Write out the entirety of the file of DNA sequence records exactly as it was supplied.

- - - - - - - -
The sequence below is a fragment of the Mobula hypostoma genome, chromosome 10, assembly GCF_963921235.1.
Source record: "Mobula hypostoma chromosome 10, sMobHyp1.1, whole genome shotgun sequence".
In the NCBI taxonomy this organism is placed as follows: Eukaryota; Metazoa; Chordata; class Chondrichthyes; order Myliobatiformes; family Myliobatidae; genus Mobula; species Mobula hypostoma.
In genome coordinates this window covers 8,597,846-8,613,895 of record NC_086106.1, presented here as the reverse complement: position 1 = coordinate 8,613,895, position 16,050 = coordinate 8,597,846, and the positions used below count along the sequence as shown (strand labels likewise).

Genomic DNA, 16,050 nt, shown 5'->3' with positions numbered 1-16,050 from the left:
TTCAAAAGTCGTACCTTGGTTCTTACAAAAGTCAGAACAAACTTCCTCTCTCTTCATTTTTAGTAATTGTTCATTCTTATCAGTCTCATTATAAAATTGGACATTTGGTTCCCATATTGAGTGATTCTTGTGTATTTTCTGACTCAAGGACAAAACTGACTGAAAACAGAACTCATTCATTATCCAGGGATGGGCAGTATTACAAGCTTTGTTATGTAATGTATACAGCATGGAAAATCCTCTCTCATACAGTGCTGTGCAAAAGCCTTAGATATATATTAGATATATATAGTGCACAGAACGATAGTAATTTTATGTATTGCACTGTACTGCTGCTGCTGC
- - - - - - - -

The sequence below is a fragment of the Mobula hypostoma genome, chromosome 10, assembly GCF_963921235.1.
Source record: "Mobula hypostoma chromosome 10, sMobHyp1.1, whole genome shotgun sequence".
In the NCBI taxonomy this organism is placed as follows: Eukaryota; Metazoa; Chordata; class Chondrichthyes; order Myliobatiformes; family Myliobatidae; genus Mobula; species Mobula hypostoma.
In genome coordinates this window covers 8,597,846-8,613,895 of record NC_086106.1, presented here as the reverse complement: position 1 = coordinate 8,613,895, position 16,050 = coordinate 8,597,846, and the positions used below count along the sequence as shown (strand labels likewise).

Genomic DNA, 16,050 nt, shown 5'->3' with positions numbered 1-16,050 from the left:
TTCAAAAGTCGTACCTTGGTTCTTACAAAAGTCAGAACAAACTTCCTCTCTCTTCATTTTTAGTAATTGTTCATTCTTATCAGTCTCATTATAAAATTGGACATTTGGTTCCCATATTGAGTGATTCTTGTGTATTTTCTGACTCAAGGACAAAACTGACTGAAAACAGAACTCATTCATTATCCAGGGATGGGCAGTATTACAAGCTTTGTTATGTAATGTATACAGCATGGAAAATCCTCTCTCATACAGTGCTGTGCAAAAGCCTTAGATATATATTAGATATATATAGTGCACAGAACGATAGTAATTTTATGTATTGCACTGTACTGCTGCTGCTGC